Non-Clinical Topics   /   Wounded Servicemembers

NICoE Offers Holistic Approach to Psychological Care

USM By U.S. Medicine
January 22, 2011

WASHINGTON, DC—A holistic approach to care makes the National Intrepid Center of Excellence (NICoE) unique in how it treats servicemembers with psychological issues. “We not only have things like acupuncture, but we try to take care of the spiritual, the physical, and the emotional psychological health of the people that we serve, and the families as well,” said Navy Capt Thomas E Beeman, deputy commander for NICoE.

NICoE opened its doors to its first patients in October. The newly established center for TBI and psychological health is a 72,000 square foot, two-story facility located on the same campus as the National Naval Medical Center. With large open spaces, tall windows allowing for natural light to stream in, and even a playground located outside, the center is designed to cater to the needs of the patients and their families.

The center serves active duty servicemembers with TBI and psychological health conditions who are not responding to conventional therapy and are referred to the center by their provider. The patients come with their families for two weeks and stay in a nearby Fisher House. During their time at NICoE their injuries are evaluated, and when they leave they will have received an individualized treatment plan that they will continue with their provider.

While the new center is not operating at full capacity yet, leaders said that the center will eventually serve up to 20 patients at a time, a goal that officials are striving to meet by the end of March, according to Beemen. “Our great mission is to return as many warriors to active duty as possible, or at least to get them in the right place that they can enjoy really healthy and holistic lives.”

Addressing Psychological Health

The new center houses state-of-the-art equipment to assess and assist servicemembers undergoing treatment, such as the Computer Assisted Rehabilitation Environment (CAREN), which is a system that utilizes virtual reality for evaluating and rehabilitating a patient’s vision, reaction time, gait, and multitasking ability. Patients using the system stand on a large motion platform with an embedded treadmill that moves in sync with a virtual scene, such as scenes in which they must ski between flags.

Virtual reality suites are also utilized at the center. For example, a patient might utilize the clinical driving simulator for a driving assessment if they or their family report they are having some concerns with driving. Patients using the simulator sit behind a wheel while a driving scene is projected on the screen that the patient must navigate while their performance is assessed.

Services such as physical therapy, speech and language pathology, and recreational therapy are available at the center. Rooms for music therapy, sleep studies, and recreational therapy are also featured at the center.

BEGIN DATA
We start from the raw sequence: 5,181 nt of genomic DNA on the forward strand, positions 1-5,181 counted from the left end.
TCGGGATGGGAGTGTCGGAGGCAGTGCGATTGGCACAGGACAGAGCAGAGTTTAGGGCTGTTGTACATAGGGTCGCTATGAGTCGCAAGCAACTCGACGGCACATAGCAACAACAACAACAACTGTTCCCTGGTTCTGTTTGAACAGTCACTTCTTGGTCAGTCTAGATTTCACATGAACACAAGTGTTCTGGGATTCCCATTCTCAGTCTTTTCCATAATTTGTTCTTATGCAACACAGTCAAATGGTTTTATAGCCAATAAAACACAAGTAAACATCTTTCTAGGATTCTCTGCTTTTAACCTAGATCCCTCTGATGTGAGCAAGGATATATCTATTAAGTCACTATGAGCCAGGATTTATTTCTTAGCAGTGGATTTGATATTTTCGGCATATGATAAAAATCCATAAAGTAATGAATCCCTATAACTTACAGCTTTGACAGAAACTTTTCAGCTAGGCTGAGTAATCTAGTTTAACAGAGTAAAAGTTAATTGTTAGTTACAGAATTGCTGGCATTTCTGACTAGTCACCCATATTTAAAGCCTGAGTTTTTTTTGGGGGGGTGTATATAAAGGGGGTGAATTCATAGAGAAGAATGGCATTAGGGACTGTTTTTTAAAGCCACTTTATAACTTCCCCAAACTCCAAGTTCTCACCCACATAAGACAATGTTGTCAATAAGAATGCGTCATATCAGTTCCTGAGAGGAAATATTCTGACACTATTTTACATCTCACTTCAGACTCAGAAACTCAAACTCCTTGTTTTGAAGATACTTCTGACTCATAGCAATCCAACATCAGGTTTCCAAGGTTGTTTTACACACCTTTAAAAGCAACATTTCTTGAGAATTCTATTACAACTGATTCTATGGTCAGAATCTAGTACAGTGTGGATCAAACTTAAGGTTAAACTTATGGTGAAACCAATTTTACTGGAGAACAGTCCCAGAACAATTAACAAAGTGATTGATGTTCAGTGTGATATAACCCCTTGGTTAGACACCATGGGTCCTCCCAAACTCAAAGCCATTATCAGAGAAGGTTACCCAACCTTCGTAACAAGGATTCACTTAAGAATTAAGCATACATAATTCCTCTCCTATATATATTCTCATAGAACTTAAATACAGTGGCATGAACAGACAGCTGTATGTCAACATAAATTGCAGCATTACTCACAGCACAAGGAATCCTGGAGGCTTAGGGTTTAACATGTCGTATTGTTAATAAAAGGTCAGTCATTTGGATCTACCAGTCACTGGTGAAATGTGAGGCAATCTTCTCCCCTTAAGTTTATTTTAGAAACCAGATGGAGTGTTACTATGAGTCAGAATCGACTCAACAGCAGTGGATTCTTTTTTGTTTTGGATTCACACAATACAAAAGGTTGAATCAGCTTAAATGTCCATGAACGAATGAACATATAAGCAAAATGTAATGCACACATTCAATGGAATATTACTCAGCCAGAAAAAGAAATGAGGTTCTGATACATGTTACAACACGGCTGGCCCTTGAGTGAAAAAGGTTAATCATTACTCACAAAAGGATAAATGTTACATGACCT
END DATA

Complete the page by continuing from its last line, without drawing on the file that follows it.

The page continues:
NICoE Director James Kelly, MD, said the center is also designed to serve as a research hub for psychological health, as well as to provide training and education to providers, servicemembers, and families. “So as we learn from our servicemembers, from our efforts and engagements here locally, plus from our colleagues around the military and the academic and VA systems, we can then disseminate the information,” said Kelly. “That is a big piece of what we are doing.”

Air Force Maj Nathan Green

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Air Force Maj Nathan Green was injured on April 20, 2008 during a rocket attack outside the US embassy in Baghdad while serving as a liaison officer between the US military and top Iraqi VIPs.  He was thrown to the ground head first and knocked unconscious.  Maj Green, who suffered no noticeable injury, was taken to the hospital to be observed overnight.  He was released the next day.

Afterwards, he suffered from headaches and other symptoms, but he continued his tour of duty.  When he returned home, Maj Green sought medical care for the symptoms that continued to plague him. In October 2010, after nearly 2-1/2 years of seeing various doctors for a mild TBI, he became the third patient to be evaluated at NICoE where he was finally given a treatment plan to follow.

Relieved to be on his way back to good health, Maj Green attributes the team approach employed by the clinicians at NICoE for helping to relieve his symptoms.  Over the years he said he had “15 doctors and none of them were talking to one another.  Here the patient will come in and receive one comprehensive treatment plan.”

Maj Green was planning to retire from the Air Force at the end of December.  He will continue his care at NNMC.

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